The Episcopal Diocese of Rochester
Joy in Christ, as a way of life

Attending the Asterisk: Reimagining a Theology of Marriage

By the Rev'd Dr. Craig Uffman
June 5, 2015

Bishop's Introduction

In an age of polarizing rhetoric, and normalized binary thinking and actions, I find Father Craig Uffman’s “musings” on marriage refreshing and thoughtful.  In his self-proclaimed “love letter” to the Church he loves and serves with great diligence and faithfulness, he helps deepen the conversation on marriage by especially taking it to its rightful places of holiness, companionship, servanthood and mission. All these transcendent experiences are in relation to yet beyond the realms of biology, social construction, and cultural mores. His letter causes me to pursue with greater curiosity this incredible gift of God where intimate and covenanted partnership with an-other human being in a life-long relationship of marriage celebrates diversity beyond biology.  That the Church considers blessing and affirming such a depth of relationship in the covenant of all marriage without creating second class citizens is a step closer to growing and expanding our renewal of minds while allowing for a convergence of reason, praxis, holiness theology and ritual to continue a holy dance of God’s renewed creation.  I am thrilled that one of our Diocesan clergy has taken the time to open up thoughtful conversation for us as a learning community on this subject.  While I do not endorse every assumption or suggestion in this article, I do think it is a substantive and thoughtful engagement of a sacred and evolving human experience and commend it to you.

- The Rt. Rev. Prince G. Singh, VIII Episcopal Bishop in Rochester, N.Y.


Executive Summary & Preface

Once upon a time I was a Canterbury scholar and had the privilege of worshipping every morning with the former Archbishop of Canterbury, Rowan Williams. Perhaps the most important thing ++Rowan taught me was that the asterisk at the end of each clause in our Psalter is essential to our identity: it means we are a people who pause to allow everyone to catch up so that we move forward to the next step as one. 

In this paper, I argue that we need to pause once again so that we may all move together. I respond to the Task Force on Marriage but especially to criticisms offered by Bishop John Bauerschmidt, Dr. Wesley Hill, Jordan Hylden, and Zachary Guillano. I understand that the Task Force generated a report aimed at a particular audience - General Convention. I agree with these four critics, who published their essay as part of the Fully Alive Project, that we now need to do the tougher work of providing an account of a potential decision to redefine marriage that now addresses the communion of saints, to whom we are accountable, both synchronically and diachronically. The current report did not seek to do that and, therefore, that work is left undone.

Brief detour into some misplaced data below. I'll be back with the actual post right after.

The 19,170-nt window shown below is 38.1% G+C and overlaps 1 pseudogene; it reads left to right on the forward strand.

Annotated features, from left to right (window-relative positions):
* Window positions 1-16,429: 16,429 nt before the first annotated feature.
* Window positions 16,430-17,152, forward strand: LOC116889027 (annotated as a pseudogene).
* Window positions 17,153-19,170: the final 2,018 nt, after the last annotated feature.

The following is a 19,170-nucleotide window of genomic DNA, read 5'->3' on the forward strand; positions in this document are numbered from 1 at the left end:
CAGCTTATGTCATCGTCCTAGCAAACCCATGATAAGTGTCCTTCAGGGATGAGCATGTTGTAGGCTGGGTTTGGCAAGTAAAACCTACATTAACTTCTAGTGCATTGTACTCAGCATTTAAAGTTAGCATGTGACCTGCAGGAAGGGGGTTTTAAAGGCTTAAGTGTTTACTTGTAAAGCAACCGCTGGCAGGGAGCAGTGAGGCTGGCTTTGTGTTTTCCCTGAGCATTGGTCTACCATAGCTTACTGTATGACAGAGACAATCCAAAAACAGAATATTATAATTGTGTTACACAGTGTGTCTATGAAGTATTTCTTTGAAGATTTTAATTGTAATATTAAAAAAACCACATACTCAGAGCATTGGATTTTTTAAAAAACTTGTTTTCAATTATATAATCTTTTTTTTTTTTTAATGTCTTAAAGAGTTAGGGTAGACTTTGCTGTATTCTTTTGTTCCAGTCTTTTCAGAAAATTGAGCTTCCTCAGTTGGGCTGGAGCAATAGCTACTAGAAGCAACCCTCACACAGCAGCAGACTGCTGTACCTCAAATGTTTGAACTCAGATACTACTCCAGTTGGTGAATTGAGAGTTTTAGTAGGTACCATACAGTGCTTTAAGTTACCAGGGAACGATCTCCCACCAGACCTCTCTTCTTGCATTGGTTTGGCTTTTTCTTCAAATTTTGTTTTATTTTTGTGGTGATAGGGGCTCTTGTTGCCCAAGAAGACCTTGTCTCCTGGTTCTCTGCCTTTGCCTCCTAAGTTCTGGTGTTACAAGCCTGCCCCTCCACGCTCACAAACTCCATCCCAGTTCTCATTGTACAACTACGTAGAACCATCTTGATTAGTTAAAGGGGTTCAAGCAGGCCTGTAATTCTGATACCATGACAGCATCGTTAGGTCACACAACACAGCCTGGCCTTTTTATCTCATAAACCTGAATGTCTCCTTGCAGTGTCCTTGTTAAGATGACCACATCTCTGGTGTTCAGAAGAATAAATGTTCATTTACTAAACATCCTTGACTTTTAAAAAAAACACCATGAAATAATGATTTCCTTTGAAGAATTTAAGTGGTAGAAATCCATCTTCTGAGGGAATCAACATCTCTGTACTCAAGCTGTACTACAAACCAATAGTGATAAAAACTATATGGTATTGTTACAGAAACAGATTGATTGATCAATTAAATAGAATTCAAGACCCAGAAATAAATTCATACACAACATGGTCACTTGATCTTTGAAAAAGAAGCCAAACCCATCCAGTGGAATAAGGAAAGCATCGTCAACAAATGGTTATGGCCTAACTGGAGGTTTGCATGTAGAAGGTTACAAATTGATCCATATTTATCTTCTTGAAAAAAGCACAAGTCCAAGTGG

I part with the Fully Alive Project in that I begin my musings with the starting point of the Task Force: the assumption that we are already embracing same-sex marriage. Given this fact on the ground, I begin with the premise that the task before us is to imagine a robust theology that makes our actions comprehensible to this broader audience, which also includes future generations of Episcopalians. What is it we understand ourselves to be doing, and why did we adopt a new understanding of marriage? My paper is a thought experiment: what might such a theology look like? 

I depart from the Fully Alive authors in concluding that such a theology is possible. The heart of my paper sketches this, with the expectation that others may build upon my musings. My conclusion is that such a theology is possible, but we still need to flesh it out. In particular, we need to pause to give an account of how we will preserve the good we have received as we move forward with reform. In my view, we need more work in clarifying how we won't annihilate key differences that we historically have received as blessings, and how we will prevent commoditization of human sexuality. My hope is that our next step will be to pause, let everyone catch up, answer those questions, and take the next step together.

- The Rev'd Dr. Craig Uffman


Download and Read the Full Paper

PDF Version - 22 pages, 148kb


 About the Rev'd Dr. Craig Uffman

UffmanPrior to pursuing his Ph.D. in theology at Durham University, the Rev'd Dr. Craig Uffman received his M.Div. at the Duke Divinity School, Duke University, in Durham, NC. Many years before that, he studied economics at the United States Naval Academy in Annapolis, MD. Craig served as a nuclear submarine officer and ultimately became president of a high technology company in Baton Rouge, LA. Along the way, he authored a book on small business lending in the credit union industry. While discerning a call to ordained ministry, he served in a variety of lay leadership positions and taught adult Sunday School for over twenty years.

Craig became the tenth rector of St Thomas’ Episcopal Church of Rochester, NY, in September of 2010. His wife and he are avid fans of Navy, LSU, North Carolina, and Duke sports, and he trains for triathlon and marathon in his spare time.